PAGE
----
Asphodelus acaulis

One or two flowers opened over the past few weeks, but another day of full sunshine and temperatures of 15°C+ has induced a full display.

Asphodelus acaulis is native to the Atlas Mountains in northwest Africa, where it is dormant during the dry summers, and produces foliage and flowers in winter. The specific epithet acaulis refers to the lack of stem, as in the descriptive botanical term ‘acaulescent’.

This plant is grown in full sun in a very free-draining soil mix which is low in organic matter. Though I water and feed it regularly during its growing season, it’s kept sheltered from precipitation, but not frost-free, along with all the large agaves.

The open-sided roof area. Because of the current heatwave, all plants in this area have been watered, and bulbs and other plants that are in active growth have been fertillised.
The table in the most sheltered corner outside of the conservatory, on which everything is doing well apart from that Aloe arborescens at the back, which did not like the cold – it’s alive, just damaged and needs sorting out! But it’s testament to how hardy the others are in comparison. Because of the warm weather, more of the large dudleyas have been moved out of the conservatory so that they can get as much sun as possible, as they need to be watered during their active growth in winter. They’ll live outside permanently from now on, I just mis-timed acclimatising them last year and didn’t appreciate how hardy they are.

Haworthias, gasterias, agaves, and all other succulents apart from cacti have been watered due to the unseasonable weather. Cacti are still waiting until March for their first irrigation.

After a short break, during which I visited Belfast to see the Botanic Gardens, Ulster Museum, and Giant’s Causeway, I’m back to selling plants on eBay, and am open to swaps once more.

And I’m currently working on a separate blog for my art, which involves uploading and evaluating 135 images from the past 6 years to provide context for my current work. That should be ready in a few months. 😅

Narcissus ‘Nylon’

Back to horticulture, and the emergence of these two beautiful flowers has cheered me up over the last few days.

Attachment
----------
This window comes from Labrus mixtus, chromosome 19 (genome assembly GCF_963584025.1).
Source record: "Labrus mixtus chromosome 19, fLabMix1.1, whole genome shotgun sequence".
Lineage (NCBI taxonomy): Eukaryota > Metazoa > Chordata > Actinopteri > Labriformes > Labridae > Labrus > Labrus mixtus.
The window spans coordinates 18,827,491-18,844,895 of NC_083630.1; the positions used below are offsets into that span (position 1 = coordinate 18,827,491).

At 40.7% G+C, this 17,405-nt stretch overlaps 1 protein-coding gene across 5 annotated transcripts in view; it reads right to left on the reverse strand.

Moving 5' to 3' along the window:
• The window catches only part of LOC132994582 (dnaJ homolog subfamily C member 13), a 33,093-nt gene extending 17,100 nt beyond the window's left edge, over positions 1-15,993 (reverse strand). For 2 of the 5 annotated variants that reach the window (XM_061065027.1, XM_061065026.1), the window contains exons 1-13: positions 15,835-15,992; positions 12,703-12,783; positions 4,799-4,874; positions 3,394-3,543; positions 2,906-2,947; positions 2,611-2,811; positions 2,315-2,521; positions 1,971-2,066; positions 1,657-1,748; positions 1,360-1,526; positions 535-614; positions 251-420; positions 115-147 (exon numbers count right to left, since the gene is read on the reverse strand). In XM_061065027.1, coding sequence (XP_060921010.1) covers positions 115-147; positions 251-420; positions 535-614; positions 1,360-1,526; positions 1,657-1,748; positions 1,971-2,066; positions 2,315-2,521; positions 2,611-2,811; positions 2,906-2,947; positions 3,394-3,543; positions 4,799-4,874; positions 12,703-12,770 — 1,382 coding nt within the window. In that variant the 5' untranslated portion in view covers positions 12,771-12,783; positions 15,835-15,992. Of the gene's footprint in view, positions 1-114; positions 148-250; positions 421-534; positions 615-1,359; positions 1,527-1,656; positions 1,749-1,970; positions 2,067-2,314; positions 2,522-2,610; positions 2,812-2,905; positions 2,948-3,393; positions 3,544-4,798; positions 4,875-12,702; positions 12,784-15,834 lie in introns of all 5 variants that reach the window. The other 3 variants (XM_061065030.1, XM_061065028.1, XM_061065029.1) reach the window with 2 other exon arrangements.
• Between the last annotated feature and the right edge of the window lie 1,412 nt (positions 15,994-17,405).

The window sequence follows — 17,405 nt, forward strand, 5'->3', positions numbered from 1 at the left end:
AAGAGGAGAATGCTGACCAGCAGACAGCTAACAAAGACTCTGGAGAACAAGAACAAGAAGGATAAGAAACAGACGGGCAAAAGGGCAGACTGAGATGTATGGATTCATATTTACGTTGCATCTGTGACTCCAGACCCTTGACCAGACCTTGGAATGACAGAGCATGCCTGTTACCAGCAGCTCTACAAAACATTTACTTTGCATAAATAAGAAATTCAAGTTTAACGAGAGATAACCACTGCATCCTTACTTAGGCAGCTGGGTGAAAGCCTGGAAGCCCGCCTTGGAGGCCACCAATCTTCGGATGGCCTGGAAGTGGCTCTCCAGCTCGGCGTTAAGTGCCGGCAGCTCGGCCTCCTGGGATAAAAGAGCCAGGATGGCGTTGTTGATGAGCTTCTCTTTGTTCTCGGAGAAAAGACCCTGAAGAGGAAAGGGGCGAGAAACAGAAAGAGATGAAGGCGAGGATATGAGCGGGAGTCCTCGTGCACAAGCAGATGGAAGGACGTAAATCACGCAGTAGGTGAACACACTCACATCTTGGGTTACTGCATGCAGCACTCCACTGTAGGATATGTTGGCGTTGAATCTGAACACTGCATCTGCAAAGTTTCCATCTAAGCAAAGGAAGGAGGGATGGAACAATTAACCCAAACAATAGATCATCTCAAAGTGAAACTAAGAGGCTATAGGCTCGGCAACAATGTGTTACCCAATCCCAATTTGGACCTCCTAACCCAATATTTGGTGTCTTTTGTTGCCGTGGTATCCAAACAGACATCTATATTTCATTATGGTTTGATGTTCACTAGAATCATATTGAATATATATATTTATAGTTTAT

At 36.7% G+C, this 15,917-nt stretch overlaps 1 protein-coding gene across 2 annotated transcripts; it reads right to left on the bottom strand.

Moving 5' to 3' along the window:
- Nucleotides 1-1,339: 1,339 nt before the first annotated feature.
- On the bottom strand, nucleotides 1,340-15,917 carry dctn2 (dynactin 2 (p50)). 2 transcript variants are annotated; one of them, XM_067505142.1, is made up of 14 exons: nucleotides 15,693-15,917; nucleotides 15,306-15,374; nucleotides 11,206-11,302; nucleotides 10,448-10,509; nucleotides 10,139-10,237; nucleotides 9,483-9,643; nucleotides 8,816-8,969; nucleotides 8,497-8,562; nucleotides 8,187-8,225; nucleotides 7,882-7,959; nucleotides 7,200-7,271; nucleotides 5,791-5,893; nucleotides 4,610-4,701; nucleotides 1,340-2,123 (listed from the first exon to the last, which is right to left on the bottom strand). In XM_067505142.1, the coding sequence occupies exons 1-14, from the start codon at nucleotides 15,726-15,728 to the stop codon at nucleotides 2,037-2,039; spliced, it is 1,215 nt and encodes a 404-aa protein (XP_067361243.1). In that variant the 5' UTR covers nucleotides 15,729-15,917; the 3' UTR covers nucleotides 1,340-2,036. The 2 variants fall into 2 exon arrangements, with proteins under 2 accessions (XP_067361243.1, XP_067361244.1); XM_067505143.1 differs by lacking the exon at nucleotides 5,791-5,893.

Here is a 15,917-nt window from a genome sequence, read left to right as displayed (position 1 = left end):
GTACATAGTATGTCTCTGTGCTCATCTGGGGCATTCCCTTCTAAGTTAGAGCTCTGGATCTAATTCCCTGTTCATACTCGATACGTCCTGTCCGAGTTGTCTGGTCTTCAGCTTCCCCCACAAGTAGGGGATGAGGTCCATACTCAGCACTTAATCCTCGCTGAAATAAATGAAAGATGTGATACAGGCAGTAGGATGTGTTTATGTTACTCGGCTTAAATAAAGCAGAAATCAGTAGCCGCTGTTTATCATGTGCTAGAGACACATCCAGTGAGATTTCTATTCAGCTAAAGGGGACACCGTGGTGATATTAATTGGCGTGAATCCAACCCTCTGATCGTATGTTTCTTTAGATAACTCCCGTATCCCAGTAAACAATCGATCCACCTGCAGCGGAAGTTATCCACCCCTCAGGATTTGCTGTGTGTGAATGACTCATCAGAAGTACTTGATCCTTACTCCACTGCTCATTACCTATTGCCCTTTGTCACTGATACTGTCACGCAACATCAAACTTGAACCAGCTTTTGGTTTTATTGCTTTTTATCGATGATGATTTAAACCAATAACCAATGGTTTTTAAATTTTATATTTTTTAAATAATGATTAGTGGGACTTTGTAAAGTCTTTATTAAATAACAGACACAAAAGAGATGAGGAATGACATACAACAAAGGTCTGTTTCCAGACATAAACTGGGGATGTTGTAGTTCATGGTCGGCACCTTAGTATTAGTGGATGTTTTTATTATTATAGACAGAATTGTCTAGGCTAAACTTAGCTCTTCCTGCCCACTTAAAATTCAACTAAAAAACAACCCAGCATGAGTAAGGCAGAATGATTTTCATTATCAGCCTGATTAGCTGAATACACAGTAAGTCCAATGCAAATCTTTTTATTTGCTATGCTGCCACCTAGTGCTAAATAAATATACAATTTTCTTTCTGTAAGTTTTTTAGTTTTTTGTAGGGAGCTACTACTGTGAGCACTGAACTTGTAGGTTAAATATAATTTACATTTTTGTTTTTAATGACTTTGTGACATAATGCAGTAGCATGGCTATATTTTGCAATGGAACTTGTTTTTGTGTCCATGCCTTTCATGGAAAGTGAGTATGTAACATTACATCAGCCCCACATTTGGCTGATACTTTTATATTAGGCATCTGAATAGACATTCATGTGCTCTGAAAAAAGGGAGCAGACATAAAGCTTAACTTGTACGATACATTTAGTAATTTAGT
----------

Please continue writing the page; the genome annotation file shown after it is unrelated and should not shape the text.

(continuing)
Firstly, one taken with the phone, to provide context.
They’re out with succulents and alpines on a table under the roof extension.

Narcissus ‘Nylon’ is a hybrid of N. romieuxii and N. cantabricus, and is a variable strain rather than a clone. From looking online, many are more white than this.

Both parents are part of the Bulbocodium group of daffodils. Bulbocodium means woolly bulb, but plants in this group are usually referred to as petticoat daffodils due to the shape of the corolla.

This group is native to southern France, Spain and Portugal, and Morocco, where they are dormant during the hot, dry summers. Though winters there are not exactly wet, in cultivation they prefer plenty of moisture during the growing season. Good drainage and acid soil are also preferred.

Kept near the house in a sunny spot under the roof extension which has exposed south and west sides, these are sheltered from rain and some wind, but kept watered. It rarely freezes this close to the house, but so far they’ve withstood -2°C with no ill effects.


They’re certainly worth getting the ‘proper camera’ out for.

I might end up adding more photos, I was just eager to get back to a lighter topic as soon as possible… and one I’m maybe a little more knowledgeable about! 😉

Winter Blues

It’s the conventional time of year to struggle with mental health, and that’s what I have been doing.

When not working with the plant kingdom – which is therapeutic, although currently limited by weather and light levels – or organising and sharing photography, I sometimes have a go at drawing. Digitally for the vast majority, using a small Intuos Pro tablet and Photoshop, although I still make preliminary sketches on paper.

What do I draw? Almost exclusively original character designs and scenarios. I have done botanical illustration before but haven’t stuck with it because I don’t feel that’s the best medium for me to depict plants and nature; the camera does that.

I make observational sketches too, but the only time I feel motivated to carry out art and ‘do a painting’ is when I’ve imagined or written something that needs communicating visually.

Drawing is a personal thing and I only share what I create with my closest friends. But I should probably be braver about that too. I just don’t think it’s that good/interesting and that’s okay too. It’s just a hobby!

Despite being consistent with subject matter, I am not consistent with production. Sometimes I’ll produce three drawings a week, other times I won’t pick up a pencil for six months.